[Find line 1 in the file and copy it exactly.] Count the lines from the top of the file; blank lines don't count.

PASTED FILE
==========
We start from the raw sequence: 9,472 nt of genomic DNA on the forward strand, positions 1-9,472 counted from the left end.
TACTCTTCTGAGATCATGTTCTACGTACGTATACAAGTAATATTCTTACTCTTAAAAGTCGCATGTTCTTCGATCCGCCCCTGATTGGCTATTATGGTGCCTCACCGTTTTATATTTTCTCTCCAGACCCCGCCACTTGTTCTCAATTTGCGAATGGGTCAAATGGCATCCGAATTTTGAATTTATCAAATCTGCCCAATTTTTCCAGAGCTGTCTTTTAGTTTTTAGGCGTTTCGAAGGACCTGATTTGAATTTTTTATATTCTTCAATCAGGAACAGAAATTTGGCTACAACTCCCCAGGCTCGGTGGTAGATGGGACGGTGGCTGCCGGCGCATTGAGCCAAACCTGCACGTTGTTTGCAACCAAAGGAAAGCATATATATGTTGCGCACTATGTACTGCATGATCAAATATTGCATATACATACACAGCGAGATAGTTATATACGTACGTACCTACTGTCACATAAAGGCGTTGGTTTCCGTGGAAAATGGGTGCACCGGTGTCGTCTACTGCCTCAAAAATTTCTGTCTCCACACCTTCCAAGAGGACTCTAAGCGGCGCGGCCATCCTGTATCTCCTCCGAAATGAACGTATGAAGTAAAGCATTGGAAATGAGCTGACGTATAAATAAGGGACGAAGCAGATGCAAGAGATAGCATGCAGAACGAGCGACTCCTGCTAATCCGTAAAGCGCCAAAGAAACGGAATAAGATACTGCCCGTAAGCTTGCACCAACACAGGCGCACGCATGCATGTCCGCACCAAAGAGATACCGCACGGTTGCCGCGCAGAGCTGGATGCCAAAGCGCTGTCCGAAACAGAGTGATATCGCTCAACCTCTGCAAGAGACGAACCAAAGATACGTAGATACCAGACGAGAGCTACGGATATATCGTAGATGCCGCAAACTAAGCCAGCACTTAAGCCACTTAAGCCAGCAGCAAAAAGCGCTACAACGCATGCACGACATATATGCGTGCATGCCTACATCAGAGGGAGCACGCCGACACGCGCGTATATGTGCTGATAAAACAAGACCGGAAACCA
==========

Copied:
We start from the raw sequence: 9,472 nt of genomic DNA on the forward strand, positions 1-9,472 counted from the left end.